Yesterday marked the 91st Comrades Marathon Race in South Africa. Since the first race in 1921 the Comrades Marathon has become one of the most famous and prestigious of all ultra-marathons. Winning the race is a coveted achievement. But there are many ways to win the Comrades Marathon.
As I discuss in The Preacher’s Payday, you can win it simply by finishing first, like Bill Rowan did in 1921 by coming in a mere minute under nine hours. You can win it five hours and 18 minutes, like David Gatebe did yesterday, setting the new record. You can win it more times than anyone else, like Bruce Fordyce did: nine times. You can even win by running against people who are not running. Yes, you can win a Wally Hayward medal if you finish in under six hours or a Bill Rowan medal if you beat his time of nine hours.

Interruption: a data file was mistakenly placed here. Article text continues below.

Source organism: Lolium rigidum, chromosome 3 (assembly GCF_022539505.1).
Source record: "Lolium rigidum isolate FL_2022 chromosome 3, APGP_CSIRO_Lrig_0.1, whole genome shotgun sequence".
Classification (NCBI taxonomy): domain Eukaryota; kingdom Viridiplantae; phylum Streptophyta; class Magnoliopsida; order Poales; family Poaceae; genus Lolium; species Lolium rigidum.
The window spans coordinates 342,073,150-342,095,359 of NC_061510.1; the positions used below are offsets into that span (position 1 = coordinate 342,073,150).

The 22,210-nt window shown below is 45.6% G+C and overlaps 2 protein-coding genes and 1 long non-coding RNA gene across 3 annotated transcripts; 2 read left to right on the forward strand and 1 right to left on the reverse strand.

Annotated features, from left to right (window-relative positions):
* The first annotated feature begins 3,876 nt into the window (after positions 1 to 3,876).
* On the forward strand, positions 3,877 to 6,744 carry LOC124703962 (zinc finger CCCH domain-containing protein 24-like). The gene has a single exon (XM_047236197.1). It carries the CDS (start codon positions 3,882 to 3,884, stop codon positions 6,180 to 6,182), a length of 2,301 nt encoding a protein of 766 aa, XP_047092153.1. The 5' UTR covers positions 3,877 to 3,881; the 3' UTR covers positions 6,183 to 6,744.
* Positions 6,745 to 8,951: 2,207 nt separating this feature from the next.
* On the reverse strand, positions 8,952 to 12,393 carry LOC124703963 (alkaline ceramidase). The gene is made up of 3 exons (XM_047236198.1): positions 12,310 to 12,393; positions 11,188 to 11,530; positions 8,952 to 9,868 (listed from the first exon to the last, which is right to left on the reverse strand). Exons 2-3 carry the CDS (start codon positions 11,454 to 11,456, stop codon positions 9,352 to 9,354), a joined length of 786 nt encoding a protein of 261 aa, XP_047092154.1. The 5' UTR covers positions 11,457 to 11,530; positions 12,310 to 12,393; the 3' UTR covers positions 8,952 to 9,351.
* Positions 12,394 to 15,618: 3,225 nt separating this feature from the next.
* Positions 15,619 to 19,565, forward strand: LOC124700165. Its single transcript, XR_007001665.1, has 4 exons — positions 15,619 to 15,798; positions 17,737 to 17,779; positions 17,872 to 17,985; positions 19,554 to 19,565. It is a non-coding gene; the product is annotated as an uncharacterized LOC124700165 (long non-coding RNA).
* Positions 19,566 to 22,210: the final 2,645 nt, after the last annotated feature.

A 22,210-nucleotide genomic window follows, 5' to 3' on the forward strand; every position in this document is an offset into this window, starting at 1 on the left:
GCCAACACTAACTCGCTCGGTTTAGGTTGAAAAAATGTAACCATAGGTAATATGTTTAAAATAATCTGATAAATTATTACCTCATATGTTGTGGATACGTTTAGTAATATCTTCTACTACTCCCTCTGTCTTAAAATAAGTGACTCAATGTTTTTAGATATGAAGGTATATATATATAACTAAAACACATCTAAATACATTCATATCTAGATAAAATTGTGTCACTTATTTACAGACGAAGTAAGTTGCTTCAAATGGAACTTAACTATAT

But you can also win the race by beating the real competition: pain. It is the pain and fatigue that most runners are trying to conquer, not the person in front of them. It is a challenge of body and mind, and runners are racing against themselves. And so the awards reflect this. Most races award a gold medal for 1st, silver and bronze for 2nd and 3rd, and everyone else gets a pat on the back.
But the Comrades organizers realize there is more to this race than coming first. Everyone who finishes within the twelve hour limit gets a medal. Even those who come in during the last hour, get the Vic Clapham copper medal. And as agonizing as the challenge, that medal will outlast the memory of your pain and fatigue. It is that image that the New Testament writers use to picture our awards ceremony.